Peer-to-peer connections make the college prospecting process so much easier on high school students. So what exactly is a student ambassador?

We’ve all experienced it: Positive word of mouth about a product or brand is invaluable. Ambassadors of a product or brand who talk about its benefits can convince someone who is uncertain to act. Student ambassadors play a similar role for colleges and universities. And a successful student ambassador can make a college more attractive to prospective students.

What Is the Role of a Student Ambassador?

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Let’s back up and review what student ambassadors are. A student ambassador, according to Finalsite is “…chosen to represent your school to prospective students and their parents throughout the admissions process… these pupils act as liaisons between the school staff and current student body, and those considering attending.”

When it comes to students trying to determine the right school, if it fits their needs, if it fits within their budget—the college admissions process can be daunting for high school students and their families. From the email and mailings from colleges across the country to filling out reams of paperwork, the college decision process requires a good deal of time and effort.

Having knowledgeable peers to support them along the journey can make the decision process a little less overwhelming. Like alumni and high school counselors, student ambassadors can help with the process. The student ambassador is that person, however, who is on campus. They can act as a face for the college and therefore humanize the process. High school students have a peer who has gone through the admissions process and is very familiar with college life.

How Do Student Ambassadors Work with High Schoolers?

Student ambassadors can interact with high school students (and their families) in multiple ways. The most common way is through campus tours. For many high school students, their first time at the college is at a campus tour. It’s instrumental in the decision-making process and is often the first time a prospective student meets a current student.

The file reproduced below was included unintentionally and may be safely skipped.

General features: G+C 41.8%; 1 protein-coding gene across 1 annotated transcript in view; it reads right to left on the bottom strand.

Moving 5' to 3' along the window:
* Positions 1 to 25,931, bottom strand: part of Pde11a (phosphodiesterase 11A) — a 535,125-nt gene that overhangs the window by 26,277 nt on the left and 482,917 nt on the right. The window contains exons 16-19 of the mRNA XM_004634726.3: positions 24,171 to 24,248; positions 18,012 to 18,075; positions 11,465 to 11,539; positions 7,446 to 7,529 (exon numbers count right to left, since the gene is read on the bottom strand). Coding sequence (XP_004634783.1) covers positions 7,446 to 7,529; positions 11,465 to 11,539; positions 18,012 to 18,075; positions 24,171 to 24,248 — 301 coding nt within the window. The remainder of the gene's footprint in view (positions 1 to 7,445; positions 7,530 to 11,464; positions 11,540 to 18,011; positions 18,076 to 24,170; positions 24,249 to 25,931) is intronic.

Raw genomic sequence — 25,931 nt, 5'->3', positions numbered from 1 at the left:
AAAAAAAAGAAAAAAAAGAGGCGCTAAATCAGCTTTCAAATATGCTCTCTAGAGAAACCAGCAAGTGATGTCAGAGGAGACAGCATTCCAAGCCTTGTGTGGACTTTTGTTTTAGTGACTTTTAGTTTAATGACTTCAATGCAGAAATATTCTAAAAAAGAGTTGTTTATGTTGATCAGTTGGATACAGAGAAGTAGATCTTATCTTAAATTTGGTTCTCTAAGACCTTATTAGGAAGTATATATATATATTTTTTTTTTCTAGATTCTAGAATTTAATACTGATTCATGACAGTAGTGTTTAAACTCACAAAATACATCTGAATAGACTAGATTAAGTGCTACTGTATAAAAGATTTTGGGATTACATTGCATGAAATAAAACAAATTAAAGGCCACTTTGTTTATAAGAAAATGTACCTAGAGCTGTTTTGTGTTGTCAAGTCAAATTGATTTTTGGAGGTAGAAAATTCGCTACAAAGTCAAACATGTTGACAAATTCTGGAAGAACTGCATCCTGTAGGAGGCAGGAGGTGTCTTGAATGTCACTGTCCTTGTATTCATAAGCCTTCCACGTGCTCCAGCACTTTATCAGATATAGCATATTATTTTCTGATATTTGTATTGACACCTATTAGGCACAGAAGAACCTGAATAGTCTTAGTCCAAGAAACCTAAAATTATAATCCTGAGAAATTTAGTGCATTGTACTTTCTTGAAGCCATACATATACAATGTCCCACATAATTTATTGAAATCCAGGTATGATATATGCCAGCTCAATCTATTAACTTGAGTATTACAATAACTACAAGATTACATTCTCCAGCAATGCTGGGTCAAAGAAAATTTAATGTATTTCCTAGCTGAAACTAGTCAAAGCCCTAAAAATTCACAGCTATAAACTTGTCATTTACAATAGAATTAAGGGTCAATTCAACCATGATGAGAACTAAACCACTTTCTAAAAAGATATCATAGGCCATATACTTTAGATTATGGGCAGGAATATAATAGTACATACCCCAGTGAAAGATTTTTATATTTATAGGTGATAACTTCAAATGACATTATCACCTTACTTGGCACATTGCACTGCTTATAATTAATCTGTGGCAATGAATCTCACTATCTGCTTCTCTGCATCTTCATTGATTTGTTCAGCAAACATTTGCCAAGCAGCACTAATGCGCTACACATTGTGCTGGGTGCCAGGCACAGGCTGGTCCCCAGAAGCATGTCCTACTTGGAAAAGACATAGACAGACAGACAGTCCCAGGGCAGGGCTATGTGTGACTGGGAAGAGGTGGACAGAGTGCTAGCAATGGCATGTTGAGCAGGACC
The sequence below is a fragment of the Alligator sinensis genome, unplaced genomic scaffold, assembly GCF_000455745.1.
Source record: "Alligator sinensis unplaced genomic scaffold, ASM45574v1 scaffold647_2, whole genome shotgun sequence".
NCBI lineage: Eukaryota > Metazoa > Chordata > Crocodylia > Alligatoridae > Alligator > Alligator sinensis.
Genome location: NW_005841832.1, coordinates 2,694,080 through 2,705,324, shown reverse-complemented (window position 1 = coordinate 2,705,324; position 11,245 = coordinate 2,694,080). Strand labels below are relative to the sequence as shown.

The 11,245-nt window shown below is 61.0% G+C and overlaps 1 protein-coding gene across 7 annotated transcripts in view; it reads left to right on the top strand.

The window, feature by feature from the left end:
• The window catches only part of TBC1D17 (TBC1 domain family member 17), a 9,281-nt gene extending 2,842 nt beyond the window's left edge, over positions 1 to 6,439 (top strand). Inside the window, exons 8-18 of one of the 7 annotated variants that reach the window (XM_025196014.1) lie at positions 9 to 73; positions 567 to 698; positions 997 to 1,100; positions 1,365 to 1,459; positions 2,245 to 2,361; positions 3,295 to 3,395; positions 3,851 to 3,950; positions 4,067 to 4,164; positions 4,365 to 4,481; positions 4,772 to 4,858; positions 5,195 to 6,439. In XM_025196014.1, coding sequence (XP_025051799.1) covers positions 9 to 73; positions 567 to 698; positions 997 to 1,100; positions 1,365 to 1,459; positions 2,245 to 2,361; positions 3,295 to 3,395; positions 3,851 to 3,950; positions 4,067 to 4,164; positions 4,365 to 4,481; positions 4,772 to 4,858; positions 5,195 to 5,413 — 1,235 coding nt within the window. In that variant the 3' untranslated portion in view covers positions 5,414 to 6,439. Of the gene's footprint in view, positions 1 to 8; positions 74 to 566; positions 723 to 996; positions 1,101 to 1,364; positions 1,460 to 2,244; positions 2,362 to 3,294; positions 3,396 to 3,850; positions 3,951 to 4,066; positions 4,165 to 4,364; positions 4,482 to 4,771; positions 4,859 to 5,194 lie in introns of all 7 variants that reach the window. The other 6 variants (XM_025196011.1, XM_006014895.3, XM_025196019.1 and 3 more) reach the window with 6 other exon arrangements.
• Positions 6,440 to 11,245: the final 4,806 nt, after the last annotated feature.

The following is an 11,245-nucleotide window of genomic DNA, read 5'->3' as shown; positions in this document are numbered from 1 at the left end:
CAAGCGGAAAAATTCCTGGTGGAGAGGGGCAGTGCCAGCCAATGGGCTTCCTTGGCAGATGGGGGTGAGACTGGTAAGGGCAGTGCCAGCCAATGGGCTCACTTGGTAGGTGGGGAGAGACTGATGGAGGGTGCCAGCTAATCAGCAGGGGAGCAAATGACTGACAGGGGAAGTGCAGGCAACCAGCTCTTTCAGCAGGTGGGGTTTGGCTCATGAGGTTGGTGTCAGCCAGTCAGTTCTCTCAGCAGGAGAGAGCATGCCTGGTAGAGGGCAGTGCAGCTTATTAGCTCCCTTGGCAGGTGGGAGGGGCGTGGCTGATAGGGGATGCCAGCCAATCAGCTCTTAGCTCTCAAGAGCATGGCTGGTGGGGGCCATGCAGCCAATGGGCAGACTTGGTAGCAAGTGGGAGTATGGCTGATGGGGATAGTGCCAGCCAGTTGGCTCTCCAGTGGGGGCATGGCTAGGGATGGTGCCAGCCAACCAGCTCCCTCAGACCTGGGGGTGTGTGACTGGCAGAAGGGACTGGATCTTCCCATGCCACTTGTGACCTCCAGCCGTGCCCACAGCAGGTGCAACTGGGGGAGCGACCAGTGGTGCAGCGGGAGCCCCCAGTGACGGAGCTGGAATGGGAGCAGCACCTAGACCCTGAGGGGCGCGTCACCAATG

So, college ambassadors conduct campus tours. Besides showing students around during campus tours, student ambassadors answer questions about relevant programs and convey a sense of the environment.

By the time the campus tours are over, a high school student may feel a connection to the student ambassador. Therefore, when they return home and a question pops up or they need someone to provide tips, the high school student can feel comfortable reaching out to the student ambassador.

It should be noted that student ambassadors work for the college/university. They typically are paid and or may be receiving money off their tuition. Other benefits for student ambassadors include gaining skills and work experience that are valuable to their future careers. Another benefit is the potential opportunities to interact with staff and faculty from the university as well as high schools.

However, an effective student ambassador needs to be genuine with a true desire to want to help high school students in their decision-making process.

Student ambassadors may interact with high school students in other ways, as well as including reaching out via email, social media, or calling. They may offer Q&As with prospective students, be part of open houses and orientation events. The student ambassador keeps in contact with high school students throughout the enrollment process.

And these interactions have an impact on enrollment. According to a survey reported on in District Administration magazine, “Some 57% of respondents involved in more than 370,000 online conversations cited input from student ambassadors as the most helpful part of the application and admissions process.”

Student Ambassador Qualifications

Being a student ambassador requires multiple talents including leadership skills. Good communication skills is the most essential qualification for a student ambassador. They need to be able to communicate the university’s message to prospective students.

Yet, a student ambassador is not a robot who only spouts off that their college is wonderful while they conduct campus tours. When people are passionate about something, they often like to communicate with others, so they will see what makes that something special.

This is student ambassadors and their university. They feel truly engaged and passionate about their university and be able to give that over while they conduct college tours or any other time they are in communication with prospective students.